“The great consensus is that we need more naval power,” he continued.
“We can dive into several studies that justify that in different ways, but there’s a convergence there, so I think we’re on pretty solid ground.”

Richardson said the 30-year ship plan would include historical information on shipbuilding dating to 1955.

The Virginia-class submarine Minnesota (SSN-783) is “pressure hull complete,” signifying that all of the submarine’s hull sections have been joined to form a single, watertight unit. Newport News Shipbuilding photo

“The shipbuilding industrial base is now one-third the industrial base it was in 1955. There are 14 shipyards that build ships that have just shuttered or gotten out of the defense business. So you can see these two conflicting trends: the need to grow the number of ships, and you just don’t have the industrial base capacity to do it,” he said.

The ability to reach a 355-ship fleet is “very realistic, but I’ll tell you what, it’s going to be a matter of commitment in terms of resources. So we have sort of a family of plans: some sort status quo, it takes a long time to get to 355. If you want to get there faster, there’s the current limit of the current industrial base, and that can go so fast. And if you want to go faster than that, we’re going to have to build shipyards or think differently.”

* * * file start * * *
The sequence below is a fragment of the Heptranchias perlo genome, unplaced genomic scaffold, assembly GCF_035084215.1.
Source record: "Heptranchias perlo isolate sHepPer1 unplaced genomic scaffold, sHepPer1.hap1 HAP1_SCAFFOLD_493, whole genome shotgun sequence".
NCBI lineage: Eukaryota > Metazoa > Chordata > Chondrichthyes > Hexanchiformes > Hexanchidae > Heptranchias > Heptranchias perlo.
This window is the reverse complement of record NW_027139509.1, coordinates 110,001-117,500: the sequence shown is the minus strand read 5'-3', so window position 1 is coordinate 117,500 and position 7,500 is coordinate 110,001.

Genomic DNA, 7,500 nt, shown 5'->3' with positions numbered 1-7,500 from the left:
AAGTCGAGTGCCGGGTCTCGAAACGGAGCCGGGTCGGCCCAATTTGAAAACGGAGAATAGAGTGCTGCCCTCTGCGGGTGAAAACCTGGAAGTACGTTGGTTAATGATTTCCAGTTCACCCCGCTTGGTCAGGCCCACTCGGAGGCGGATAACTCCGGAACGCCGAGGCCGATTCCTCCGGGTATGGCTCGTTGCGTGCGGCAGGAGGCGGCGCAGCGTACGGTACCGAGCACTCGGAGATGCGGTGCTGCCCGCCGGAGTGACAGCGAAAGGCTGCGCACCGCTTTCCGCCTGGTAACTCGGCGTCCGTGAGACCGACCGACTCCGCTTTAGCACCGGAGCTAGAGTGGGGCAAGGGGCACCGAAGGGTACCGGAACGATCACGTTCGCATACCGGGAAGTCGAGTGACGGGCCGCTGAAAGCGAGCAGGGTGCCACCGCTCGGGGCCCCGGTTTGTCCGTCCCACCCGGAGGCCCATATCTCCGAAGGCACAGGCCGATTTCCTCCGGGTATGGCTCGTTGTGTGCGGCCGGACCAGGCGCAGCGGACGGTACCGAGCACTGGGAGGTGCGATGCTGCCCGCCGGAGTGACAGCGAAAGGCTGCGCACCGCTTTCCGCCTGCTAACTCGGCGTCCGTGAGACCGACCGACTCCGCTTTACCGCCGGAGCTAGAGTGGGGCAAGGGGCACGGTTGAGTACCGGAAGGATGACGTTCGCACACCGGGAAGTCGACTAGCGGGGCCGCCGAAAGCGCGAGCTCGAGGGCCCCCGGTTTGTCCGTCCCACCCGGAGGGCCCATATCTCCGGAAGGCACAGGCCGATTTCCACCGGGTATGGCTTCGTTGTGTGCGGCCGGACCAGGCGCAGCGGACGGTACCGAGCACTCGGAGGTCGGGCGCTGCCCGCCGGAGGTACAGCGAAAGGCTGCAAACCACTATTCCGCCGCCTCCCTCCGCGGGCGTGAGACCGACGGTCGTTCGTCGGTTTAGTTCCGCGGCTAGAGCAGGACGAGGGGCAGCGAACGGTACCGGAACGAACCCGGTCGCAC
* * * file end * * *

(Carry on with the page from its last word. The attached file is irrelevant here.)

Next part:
Also at the town hall event were Commandant of the Marine Corps Gen. Robert Neller and Commandant of the Coast Guard. Adm. Paul Zukunft. They spoke of the prospects of a two-year budget deal in Congress that would provide higher toplines and greater funding stability and predictability.

U.S. Coast Guard Cutter Galveston Island (WPB 1349) patrols offshore in support of Operation Kohola Guardian in Maui, Hawaii, Feb. 14, 2017. Coast Guard Photo

“We are looking very optimistically at the deal that’s being cut that will fully fund an icebreaker, that will not just restore our infrastructure from a ravaging hurricane season but make it so it won’t fall down – build a house of bricks instead of straw, if you will, approach to the service. But making meaningful investments in a service that the sun never sets on,” Zukunft said. He noted that 40 percent of the Coast Guard’s capital ships bought, manned and maintained with Coast Guard dollars go to the Pentagon’s geographic combatant commanders around the globe, but 96-percent of the Coast Guard’s budget falls into the nondefense discretionary account, which was subject to even stricter spending caps than was the military’s budget since the 2011 Budget Control Act.